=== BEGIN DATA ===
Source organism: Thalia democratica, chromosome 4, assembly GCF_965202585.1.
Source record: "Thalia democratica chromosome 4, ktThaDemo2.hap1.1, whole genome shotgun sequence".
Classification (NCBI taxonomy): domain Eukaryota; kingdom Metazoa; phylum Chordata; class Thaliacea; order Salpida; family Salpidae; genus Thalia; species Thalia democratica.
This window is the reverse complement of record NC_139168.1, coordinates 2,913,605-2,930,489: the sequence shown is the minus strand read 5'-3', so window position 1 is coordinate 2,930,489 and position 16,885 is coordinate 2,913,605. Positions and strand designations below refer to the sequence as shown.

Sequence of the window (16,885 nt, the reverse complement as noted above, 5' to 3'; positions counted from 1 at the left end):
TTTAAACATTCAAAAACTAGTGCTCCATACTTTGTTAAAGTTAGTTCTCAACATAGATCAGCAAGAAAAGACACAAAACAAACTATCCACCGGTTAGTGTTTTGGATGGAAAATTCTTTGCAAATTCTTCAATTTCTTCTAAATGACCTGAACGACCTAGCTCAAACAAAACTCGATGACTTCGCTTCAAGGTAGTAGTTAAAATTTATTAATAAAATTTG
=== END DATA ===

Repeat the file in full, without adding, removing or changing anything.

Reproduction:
Source organism: Thalia democratica, chromosome 4, assembly GCF_965202585.1.
Source record: "Thalia democratica chromosome 4, ktThaDemo2.hap1.1, whole genome shotgun sequence".
Classification (NCBI taxonomy): domain Eukaryota; kingdom Metazoa; phylum Chordata; class Thaliacea; order Salpida; family Salpidae; genus Thalia; species Thalia democratica.
This window is the reverse complement of record NC_139168.1, coordinates 2,913,605-2,930,489: the sequence shown is the minus strand read 5'-3', so window position 1 is coordinate 2,930,489 and position 16,885 is coordinate 2,913,605. Positions and strand designations below refer to the sequence as shown.

Sequence of the window (16,885 nt, the reverse complement as noted above, 5' to 3'; positions counted from 1 at the left end):
TTTAAACATTCAAAAACTAGTGCTCCATACTTTGTTAAAGTTAGTTCTCAACATAGATCAGCAAGAAAAGACACAAAACAAACTATCCACCGGTTAGTGTTTTGGATGGAAAATTCTTTGCAAATTCTTCAATTTCTTCTAAATGACCTGAACGACCTAGCTCAAACAAAACTCGATGACTTCGCTTCAAGGTAGTAGTTAAAATTTATTAATAAAATTTG